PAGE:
(1)
Show comments (5)
1
ysgad
16 August 2017
Version: 11.1
No thanks for the subscription model. Moving everything to Scrivener, or TextNut, or ByWord or iA Writer, I am not sure yet, but this is not a good sign. When a product is running out of expansion potential this happens, and with that comes less incentive from the developer to come-up with innovations. I am done, already spent way too much on the mobile app just a few months ago. Cutting my losses.
(4)
0.5
aaffonso
15 August 2017
Version: 11.1
They move to subscription model offering no new feature, being available in a single ecosystem (no windows or android apps) and with a history of updates only during new OS releases for compatibility issues. $200 each 5-year cycle for a beautiful word processing seems a lot.
(4)
1
Caberlin
13 August 2017
Version: 11.1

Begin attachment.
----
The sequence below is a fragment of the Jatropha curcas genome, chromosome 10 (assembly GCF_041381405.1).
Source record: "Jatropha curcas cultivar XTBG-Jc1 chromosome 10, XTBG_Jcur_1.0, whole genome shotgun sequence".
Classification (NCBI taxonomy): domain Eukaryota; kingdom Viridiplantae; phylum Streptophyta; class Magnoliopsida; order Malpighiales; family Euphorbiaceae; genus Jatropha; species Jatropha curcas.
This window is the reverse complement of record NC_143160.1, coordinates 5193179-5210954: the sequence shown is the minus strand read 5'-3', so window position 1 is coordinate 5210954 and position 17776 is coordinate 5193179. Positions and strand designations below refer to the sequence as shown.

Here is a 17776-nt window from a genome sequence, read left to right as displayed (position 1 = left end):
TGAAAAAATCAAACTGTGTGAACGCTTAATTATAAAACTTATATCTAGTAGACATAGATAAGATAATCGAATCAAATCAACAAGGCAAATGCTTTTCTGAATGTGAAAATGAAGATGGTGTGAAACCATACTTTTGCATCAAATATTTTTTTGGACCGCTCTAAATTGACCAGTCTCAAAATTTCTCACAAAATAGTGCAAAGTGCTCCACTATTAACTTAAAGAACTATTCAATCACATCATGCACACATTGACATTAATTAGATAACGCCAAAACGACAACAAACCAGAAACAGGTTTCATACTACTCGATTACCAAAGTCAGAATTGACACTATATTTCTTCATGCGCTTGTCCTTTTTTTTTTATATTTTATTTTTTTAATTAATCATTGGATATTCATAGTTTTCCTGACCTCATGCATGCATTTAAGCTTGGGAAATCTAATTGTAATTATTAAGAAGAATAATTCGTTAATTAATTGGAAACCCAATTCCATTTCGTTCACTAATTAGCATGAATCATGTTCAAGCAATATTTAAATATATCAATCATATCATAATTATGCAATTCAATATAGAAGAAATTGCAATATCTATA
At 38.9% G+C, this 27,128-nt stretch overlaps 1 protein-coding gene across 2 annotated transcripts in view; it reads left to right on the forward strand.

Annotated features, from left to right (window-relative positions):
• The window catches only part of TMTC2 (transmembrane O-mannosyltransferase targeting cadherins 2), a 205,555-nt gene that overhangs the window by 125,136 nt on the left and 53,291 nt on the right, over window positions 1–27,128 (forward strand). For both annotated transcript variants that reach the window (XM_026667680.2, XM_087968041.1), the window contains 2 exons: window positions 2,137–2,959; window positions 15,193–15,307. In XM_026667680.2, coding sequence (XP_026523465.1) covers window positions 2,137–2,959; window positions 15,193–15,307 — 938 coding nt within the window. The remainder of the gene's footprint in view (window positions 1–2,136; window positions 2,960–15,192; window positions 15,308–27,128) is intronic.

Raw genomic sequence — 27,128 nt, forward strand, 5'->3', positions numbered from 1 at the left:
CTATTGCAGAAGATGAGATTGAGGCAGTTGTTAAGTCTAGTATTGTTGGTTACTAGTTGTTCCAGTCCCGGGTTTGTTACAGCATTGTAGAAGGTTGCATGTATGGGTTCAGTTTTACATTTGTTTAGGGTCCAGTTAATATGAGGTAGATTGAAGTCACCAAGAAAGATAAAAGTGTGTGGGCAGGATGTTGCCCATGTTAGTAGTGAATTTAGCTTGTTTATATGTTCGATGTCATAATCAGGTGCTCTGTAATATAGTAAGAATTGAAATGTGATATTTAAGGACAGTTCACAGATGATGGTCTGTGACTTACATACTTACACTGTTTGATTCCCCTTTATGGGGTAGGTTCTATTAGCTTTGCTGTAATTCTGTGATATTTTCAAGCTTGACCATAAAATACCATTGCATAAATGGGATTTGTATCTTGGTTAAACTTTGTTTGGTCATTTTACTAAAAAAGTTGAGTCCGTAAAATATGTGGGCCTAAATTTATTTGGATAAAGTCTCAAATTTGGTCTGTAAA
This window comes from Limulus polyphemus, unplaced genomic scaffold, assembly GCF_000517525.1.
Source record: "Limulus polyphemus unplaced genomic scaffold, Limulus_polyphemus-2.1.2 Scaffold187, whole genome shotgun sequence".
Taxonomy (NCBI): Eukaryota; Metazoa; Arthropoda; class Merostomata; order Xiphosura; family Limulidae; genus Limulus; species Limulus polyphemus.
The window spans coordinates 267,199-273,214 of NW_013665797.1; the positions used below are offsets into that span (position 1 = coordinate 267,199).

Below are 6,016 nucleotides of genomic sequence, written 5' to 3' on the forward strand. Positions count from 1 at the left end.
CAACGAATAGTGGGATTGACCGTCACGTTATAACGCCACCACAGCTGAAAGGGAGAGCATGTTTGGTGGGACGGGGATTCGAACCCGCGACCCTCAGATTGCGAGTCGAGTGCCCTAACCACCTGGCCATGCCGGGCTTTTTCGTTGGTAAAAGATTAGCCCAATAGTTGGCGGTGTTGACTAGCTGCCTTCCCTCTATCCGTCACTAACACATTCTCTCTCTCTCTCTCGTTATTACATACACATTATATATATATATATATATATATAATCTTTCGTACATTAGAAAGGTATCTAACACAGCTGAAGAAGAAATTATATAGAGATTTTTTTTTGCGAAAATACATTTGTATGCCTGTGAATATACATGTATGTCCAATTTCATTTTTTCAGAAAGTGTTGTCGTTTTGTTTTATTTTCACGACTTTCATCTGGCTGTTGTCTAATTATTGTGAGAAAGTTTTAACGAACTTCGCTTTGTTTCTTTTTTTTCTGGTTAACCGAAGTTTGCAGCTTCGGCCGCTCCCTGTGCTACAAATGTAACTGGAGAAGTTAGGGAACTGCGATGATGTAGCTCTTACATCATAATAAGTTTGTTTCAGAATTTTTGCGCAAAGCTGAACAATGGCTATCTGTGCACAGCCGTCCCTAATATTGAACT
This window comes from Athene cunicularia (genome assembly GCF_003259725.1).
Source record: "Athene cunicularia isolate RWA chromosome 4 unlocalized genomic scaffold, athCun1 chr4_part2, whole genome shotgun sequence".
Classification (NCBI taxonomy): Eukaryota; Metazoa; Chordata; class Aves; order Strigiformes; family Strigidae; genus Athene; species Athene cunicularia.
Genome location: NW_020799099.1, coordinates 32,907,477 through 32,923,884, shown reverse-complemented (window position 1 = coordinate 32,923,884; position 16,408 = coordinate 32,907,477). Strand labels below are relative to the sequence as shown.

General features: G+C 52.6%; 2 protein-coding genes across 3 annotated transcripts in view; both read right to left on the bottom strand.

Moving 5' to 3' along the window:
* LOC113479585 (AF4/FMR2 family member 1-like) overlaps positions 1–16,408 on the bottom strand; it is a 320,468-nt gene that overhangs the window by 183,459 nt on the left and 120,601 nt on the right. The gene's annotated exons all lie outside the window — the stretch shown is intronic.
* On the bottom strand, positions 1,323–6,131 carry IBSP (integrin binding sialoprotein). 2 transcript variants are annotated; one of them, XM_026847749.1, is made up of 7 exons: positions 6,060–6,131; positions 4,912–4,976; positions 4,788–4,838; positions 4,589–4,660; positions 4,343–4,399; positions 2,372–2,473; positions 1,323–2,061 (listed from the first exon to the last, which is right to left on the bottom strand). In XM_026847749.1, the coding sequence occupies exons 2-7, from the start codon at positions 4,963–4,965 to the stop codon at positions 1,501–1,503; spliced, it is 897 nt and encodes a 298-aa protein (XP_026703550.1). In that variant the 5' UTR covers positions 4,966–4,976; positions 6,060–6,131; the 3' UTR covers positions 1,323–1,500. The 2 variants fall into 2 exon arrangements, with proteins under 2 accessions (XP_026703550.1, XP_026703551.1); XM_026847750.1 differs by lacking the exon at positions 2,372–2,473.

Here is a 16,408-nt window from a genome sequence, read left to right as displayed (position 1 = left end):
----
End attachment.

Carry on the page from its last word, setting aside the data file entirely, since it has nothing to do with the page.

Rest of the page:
Subscription? - That normally means in my experience that a product is at the end of a live cycle where not much new can be expected but you continue paying. No thanks. I might be continuing using the previous version as long as at it works and begin looking for alternatives.
(7)
0.5
andrew-long
13 August 2017
Version: 11
NOT FREE! 14 day trial...
(7)
2
AnnL7456
12 August 2017
Version: 11
This is not a free version, as MacUpdate states. Instead this is a new subscription model which for me equals to: 'goodbye' Ulysses.

I think Ulysses is best for short and unstructured text, like newspaper and web articles, and blogging. Many diehard Ulysses-users are bloggers.
I pasted a long and heavily formatted dissertation into Ulysses to see how easy it would be to break it down into small chunks in Ulysses. The Headers remained intact, but all the formatting was lost, which is ok, but I think it would take a long time to create sheets for each chapter and section, and markup tags would have to be inserted from scratch manually one by one, which could be very tedious. I don't think, for example, that there's a way to automatically select all Headings 4 and change them to, let's say, Headings 2. Correct me if I'm wrong.